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Written on 3rd March 2023 by Julie Marsh

NHS improvement programme Getting It Right First Time (GIRFT) have announced the release of the National Suspected Cauda Equina Syndrome (CES) Pathway. Its aim is to provide clarity and clear guidance for doctors and other healthcare clinicians on how to diagnose and effectively treat patients with suspected or confirmed cauda equina syndrome.

The CES Pathway has been created by a multidisciplinary team of specialists, led by Consultant Spinal Surgeon and GIRFT Spinal Services Clinical Lead, Mike Hutton. It has the support of professional organisations and charities, including The Society of Radiographers, Society of British Neurological Surgeons, British Association of Urological Surgeons, British Orthopaedic Association, Chartered Society of Physiotherapy and the Spinal Injuries Association (SIA). It has been released alongside the Royal College of Radiologists’ (RCR) Clinical Imaging Board’s guidance MRI provision for Cauda Equina Syndrome to provide a joint focus on speeding up the diagnosis and treatment of patients with suspected CES symptoms.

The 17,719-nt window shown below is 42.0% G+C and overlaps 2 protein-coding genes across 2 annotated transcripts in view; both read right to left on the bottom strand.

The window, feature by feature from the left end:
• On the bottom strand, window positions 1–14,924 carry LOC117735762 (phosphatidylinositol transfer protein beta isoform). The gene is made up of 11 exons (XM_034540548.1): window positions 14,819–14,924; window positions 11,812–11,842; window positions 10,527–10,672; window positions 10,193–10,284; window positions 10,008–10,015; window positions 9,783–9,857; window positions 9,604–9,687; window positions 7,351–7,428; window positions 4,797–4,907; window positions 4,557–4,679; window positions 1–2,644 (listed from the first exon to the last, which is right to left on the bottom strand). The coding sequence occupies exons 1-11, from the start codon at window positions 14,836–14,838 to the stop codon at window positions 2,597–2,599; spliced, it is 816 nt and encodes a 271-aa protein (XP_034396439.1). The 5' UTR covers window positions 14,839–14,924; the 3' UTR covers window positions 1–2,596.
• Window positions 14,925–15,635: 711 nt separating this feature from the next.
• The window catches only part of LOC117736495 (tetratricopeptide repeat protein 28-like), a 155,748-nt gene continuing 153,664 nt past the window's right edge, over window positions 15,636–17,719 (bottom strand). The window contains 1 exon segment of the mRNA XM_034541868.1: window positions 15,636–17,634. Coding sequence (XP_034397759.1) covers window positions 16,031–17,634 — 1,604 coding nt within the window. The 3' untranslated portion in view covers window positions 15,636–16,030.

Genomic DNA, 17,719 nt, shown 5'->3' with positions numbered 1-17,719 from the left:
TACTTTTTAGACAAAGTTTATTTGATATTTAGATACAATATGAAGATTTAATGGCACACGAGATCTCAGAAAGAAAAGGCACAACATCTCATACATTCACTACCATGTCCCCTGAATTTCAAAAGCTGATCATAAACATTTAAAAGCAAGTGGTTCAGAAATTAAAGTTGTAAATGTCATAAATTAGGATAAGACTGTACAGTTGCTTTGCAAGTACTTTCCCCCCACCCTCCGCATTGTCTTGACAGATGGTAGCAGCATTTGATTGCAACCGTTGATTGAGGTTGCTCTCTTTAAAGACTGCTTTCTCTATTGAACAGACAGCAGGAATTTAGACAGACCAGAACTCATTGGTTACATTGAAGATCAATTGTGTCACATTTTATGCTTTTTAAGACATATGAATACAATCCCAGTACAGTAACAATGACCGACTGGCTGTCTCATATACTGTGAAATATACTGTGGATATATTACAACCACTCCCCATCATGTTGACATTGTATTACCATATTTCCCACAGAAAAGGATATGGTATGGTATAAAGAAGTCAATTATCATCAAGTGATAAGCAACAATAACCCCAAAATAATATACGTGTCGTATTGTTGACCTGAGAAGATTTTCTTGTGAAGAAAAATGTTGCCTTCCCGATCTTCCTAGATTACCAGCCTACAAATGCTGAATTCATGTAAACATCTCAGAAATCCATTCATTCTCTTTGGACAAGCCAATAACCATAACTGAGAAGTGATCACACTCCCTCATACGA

CES is a life-changing, emergency, spinal condition which requires swift recognition, referral, MRI imaging and surgical intervention. Lack of awareness of the condition and its red flag signs and symptoms, delays in MRI scanning and reporting, and delays in specialist spinal decompression surgery result in permanent disability which in many cases should have been avoided. The CES Pathway aims to reduce the harm caused by these delays but continuing lack of professional awareness and shortage of resources means that there are still significant challenges to overcome.

What is CES?

Cauda equina syndrome or CES is a rare but serious spinal condition which is caused by compression of the nerves in the spinal column. It affects 1-3 out of every 100,000 people.

Early symptoms of CES may initially be confused with more common back pain or sciatica, but doctors are expected to ask and examine their patients to identify whether they have one or more CES ‘red flag’ signs and symptoms. If CES is suspected, the condition must be treated as a medical emergency and the patient must be referred to hospital immediately for an MRI scan. If the diagnosis of CES is confirmed by the MRI scan, the patient must undergo urgent decompression surgery to relieve the pressure on the cauda equina nerves in their spinal canal.